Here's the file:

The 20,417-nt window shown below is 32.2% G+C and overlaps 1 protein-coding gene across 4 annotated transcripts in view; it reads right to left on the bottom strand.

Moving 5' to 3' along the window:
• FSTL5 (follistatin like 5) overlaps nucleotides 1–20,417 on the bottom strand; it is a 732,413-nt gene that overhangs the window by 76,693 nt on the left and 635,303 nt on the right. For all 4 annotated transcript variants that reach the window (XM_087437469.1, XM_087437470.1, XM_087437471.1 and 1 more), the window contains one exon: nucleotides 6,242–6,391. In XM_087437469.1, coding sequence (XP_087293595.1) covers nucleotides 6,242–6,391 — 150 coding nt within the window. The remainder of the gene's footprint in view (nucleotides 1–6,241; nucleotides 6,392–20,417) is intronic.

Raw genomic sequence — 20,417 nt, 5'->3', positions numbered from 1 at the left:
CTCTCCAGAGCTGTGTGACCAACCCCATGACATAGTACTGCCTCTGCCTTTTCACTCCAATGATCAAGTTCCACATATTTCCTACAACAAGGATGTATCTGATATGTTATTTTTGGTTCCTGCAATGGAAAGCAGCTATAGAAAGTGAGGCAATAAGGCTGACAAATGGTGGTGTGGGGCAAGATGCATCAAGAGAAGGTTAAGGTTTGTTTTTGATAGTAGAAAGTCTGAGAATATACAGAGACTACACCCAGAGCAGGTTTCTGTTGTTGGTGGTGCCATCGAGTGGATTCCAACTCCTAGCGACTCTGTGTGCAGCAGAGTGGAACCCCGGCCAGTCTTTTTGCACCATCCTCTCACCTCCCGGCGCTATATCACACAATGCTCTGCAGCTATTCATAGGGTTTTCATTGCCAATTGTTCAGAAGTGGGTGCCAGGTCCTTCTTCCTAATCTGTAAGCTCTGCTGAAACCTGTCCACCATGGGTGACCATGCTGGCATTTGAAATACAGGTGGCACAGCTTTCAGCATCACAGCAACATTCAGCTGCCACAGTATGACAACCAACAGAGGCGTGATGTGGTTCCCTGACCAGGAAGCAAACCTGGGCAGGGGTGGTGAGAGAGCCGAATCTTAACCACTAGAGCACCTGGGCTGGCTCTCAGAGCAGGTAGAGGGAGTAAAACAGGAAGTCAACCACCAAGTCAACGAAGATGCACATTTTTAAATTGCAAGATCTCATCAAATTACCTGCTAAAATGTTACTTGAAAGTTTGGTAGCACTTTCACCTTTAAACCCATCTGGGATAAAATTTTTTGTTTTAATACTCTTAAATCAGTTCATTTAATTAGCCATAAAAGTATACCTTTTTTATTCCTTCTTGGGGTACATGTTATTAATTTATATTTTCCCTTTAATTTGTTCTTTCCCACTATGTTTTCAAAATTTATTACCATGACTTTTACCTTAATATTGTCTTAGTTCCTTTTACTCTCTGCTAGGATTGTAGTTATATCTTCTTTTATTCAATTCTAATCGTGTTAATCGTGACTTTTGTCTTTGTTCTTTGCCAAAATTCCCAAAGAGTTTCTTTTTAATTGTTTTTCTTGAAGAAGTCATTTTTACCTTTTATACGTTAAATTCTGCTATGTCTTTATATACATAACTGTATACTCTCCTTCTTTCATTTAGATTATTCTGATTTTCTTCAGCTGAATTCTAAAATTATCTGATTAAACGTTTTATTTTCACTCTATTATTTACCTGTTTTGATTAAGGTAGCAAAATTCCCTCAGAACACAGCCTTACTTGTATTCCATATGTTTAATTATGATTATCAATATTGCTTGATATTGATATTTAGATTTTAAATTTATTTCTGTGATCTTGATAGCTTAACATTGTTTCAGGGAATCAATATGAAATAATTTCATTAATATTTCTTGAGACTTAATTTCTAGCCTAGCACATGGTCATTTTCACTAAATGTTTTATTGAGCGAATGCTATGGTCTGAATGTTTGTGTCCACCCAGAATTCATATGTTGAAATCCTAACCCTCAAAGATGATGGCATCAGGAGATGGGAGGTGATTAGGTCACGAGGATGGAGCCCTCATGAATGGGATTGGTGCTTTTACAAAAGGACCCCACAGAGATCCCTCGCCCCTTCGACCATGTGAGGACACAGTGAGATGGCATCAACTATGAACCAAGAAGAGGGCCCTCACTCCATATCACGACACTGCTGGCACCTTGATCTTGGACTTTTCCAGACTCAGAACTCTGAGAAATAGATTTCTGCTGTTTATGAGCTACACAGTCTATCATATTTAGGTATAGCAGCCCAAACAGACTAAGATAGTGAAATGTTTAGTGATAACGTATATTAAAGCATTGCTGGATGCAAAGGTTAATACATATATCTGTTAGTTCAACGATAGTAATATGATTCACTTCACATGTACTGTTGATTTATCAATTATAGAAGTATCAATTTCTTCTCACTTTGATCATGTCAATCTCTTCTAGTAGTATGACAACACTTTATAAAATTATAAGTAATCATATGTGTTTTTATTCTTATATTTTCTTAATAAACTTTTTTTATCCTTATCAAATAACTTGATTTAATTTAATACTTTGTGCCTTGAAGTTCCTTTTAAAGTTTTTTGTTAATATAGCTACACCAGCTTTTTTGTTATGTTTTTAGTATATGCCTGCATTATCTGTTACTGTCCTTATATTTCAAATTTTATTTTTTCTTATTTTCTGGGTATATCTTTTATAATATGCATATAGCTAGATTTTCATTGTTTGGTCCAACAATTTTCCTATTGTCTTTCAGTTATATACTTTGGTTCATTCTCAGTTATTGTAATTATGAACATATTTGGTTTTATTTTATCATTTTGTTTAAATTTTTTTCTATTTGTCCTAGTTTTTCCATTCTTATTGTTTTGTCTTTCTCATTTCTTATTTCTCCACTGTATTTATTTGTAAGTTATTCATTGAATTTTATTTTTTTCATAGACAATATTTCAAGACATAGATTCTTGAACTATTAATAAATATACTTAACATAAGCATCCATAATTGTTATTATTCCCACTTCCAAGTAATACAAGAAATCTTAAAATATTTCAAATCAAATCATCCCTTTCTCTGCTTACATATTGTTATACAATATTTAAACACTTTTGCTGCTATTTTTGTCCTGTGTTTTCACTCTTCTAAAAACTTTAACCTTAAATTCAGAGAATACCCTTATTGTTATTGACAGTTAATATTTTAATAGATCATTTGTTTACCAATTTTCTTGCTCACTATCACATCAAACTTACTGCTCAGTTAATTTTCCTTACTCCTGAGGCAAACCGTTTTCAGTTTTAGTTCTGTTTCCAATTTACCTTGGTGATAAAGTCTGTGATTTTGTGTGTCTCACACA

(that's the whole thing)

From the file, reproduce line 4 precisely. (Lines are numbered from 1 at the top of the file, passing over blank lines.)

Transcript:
Raw genomic sequence — 20,417 nt, 5'->3', positions numbered from 1 at the left: